Your strata must be clear on roles and responsibilities within the scope of the contract and the services being provided, if you are expecting a successful relationship. Confirm that everything a company claims it will do for you is detailed in the written service contract. Clearly define the performance description of the manager, when the duties are performed, and how they are reported to the strata council.  My contract mantra: “If it isn’t in writing, it likely isn’t true or going to happen.”

A number of strata-management companies  demand compensation or user fees from the contractors/service providers, which are often not disclosed

A number of strata-management companies  demand compensation or user fees from the contractors/service providers, which are often not disclosed to a strata, and many councils are unaware that they have signed a consent of some sort permitting other fees or compensation from third parties. The complication with this relationship is establishing who your manager is acting for — you, the contractor/service provider or their own interests.

Under an agency agreement, they have a duty to act in your best interest. That’s why you hire them.

There are two options to solve this problem

There are two options to solve this problem. Insert a clause in the contract that a) prohibits any fees, compensation or commissions from any third party, or b) as required by the Real Estate Services Act, any fees, compensation or commissions are disclosed to the strata corporation, and your consent to retain the fee is  required.

A legal review of strata management contracts before you sign is always advised. The company holds your trust funds, acts as your agent and business manager, advisor, record keeper, and represents your strata through most business transactions.

have a legal review of your contract and save yourself many heartaches

Negotiate a fair contract that holds both the company and the strata to a mutual level of accountability.  Usually, for under $2,000, you can have a legal review of your contract and save yourself many heartaches. Put this into perspective: what is it worth to protect your 150-unit highrise with an asset value of $45 million and a $1 million budget?

 When things go wrong, make sure you can end the agreement fairly. While the act defaults to a three-quarters vote, you can negotiate termination by majority vote, or unanimous vote of council.

If your strata can hire a company by majority vote, then why can’t you terminate them by majority vote?  It is a reasonable expectation that the owners at a general meeting would be competent to make this type of decision. This is a contract and may be negotiated. There is no such thing as a standard form of contract or contract that cannot be negotiated.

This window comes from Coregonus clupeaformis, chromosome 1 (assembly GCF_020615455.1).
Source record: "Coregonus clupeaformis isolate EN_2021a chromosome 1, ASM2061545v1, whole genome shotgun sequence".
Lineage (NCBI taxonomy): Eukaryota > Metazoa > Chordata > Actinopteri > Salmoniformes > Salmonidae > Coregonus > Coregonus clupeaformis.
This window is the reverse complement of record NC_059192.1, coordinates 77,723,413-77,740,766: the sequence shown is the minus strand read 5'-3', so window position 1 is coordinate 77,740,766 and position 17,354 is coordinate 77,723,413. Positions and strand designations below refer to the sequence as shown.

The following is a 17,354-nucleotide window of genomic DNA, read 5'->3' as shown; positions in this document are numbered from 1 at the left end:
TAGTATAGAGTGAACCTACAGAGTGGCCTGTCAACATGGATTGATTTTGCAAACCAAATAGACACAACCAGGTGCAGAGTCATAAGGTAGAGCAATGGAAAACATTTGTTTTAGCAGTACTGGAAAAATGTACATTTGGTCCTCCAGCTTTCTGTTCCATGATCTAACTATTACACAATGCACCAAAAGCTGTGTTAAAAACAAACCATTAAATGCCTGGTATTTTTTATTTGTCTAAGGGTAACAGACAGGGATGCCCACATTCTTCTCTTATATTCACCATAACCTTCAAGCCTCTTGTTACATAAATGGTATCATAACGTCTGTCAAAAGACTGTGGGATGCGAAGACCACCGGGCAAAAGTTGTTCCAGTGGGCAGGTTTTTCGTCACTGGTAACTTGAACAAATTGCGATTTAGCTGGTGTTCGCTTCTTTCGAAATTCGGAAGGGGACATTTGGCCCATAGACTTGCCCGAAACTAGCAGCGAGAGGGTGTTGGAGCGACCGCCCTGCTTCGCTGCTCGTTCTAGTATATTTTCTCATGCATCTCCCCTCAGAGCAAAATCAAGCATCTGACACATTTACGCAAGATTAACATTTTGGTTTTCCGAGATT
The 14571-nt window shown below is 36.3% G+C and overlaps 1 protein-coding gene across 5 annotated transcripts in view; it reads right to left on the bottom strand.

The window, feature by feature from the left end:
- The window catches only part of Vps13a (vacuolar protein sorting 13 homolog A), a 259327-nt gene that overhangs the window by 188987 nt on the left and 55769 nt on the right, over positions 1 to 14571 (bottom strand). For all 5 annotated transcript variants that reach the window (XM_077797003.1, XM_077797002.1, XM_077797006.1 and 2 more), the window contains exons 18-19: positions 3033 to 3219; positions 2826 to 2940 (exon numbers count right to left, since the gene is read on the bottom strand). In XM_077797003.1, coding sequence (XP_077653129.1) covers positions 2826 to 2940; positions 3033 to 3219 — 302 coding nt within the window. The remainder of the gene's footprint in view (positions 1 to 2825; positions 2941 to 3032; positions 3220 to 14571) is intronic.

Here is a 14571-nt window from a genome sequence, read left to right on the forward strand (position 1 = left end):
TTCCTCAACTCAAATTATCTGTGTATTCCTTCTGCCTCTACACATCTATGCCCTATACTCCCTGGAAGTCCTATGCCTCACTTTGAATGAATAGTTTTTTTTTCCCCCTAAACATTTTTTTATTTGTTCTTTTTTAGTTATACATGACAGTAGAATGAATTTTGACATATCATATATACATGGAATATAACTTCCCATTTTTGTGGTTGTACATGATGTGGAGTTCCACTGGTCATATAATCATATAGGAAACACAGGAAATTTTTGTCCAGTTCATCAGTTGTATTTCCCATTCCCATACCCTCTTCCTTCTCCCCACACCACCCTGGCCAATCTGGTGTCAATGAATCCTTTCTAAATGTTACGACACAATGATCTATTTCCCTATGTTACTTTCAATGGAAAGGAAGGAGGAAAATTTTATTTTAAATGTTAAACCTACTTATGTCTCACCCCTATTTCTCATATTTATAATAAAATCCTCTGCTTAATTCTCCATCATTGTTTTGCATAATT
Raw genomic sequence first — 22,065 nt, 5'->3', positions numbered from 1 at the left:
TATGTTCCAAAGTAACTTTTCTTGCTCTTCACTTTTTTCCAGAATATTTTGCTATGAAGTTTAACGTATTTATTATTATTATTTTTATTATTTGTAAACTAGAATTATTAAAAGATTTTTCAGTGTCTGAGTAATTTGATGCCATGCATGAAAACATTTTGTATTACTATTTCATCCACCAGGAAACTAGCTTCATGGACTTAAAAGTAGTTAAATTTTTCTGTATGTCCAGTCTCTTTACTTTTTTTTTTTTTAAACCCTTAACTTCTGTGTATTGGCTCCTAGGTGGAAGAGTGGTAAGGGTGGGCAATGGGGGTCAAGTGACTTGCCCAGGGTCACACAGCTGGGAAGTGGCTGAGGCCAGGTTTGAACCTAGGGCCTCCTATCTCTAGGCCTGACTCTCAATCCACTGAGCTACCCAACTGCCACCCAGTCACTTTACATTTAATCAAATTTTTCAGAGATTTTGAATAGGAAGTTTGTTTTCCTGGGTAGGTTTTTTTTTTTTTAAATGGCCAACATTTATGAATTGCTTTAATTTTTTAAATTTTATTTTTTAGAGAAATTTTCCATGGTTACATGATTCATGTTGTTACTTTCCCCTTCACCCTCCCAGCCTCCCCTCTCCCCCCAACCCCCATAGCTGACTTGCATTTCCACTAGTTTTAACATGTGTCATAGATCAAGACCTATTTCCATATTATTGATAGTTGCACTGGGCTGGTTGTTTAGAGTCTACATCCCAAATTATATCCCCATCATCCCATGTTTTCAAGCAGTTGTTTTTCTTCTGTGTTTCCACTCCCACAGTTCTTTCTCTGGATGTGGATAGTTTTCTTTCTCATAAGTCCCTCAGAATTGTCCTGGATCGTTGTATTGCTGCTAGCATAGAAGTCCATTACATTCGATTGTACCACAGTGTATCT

ask questions

Finally, review the schedule of fees closely and ask questions. Are there additional costs for extra services? How are they authorized? Do you pay additional fees to manage major projects or collect special levies?  Have you authorized the company to transfer your assets and services to another company in the event they sell?  How are decisions made that affect investments and trust funds? Many strata corporations have successful management relationships that span over 20 years. A fair contractual relationship is essential.


Conflict of interest for property manager to take insurance sales commission?
19 June 2017

We are a self-managed board but I frequently meet with board members from other Associations that are managed. I recently learned that in addition to the management fees they pay, this particular management company has a licensed insurance agent and that they get 15% commission on a $60,000 policy. That's an additional $9,000 a year. This does not seem right to me. It is standard? Couldn't the board insist it be lower or the rates net of commissions totally?

Bob L  Michigan
Insurance rates net of commissions totally? How is the agent going to make a living? BUT, this sounds more like a kick back than a commission. Basic rule: never buy insurance through your management company.

You can’t negotiate insurance rates with a single company: you need quotes from at least three companies. Select the company that best meets your criteria. It may not be the lowest quote. For example, we recently chose a company because their deductible was based on the complex as a whole rather than each building within the complex. It could be a huge difference in payout if storm damage occurred to several buildings.

Mary Flynn
Anytime property Management gets commissions on outside things such as Insurance, vendors etc. it's called a kick back and the Association won't get the best deals just the paid off deals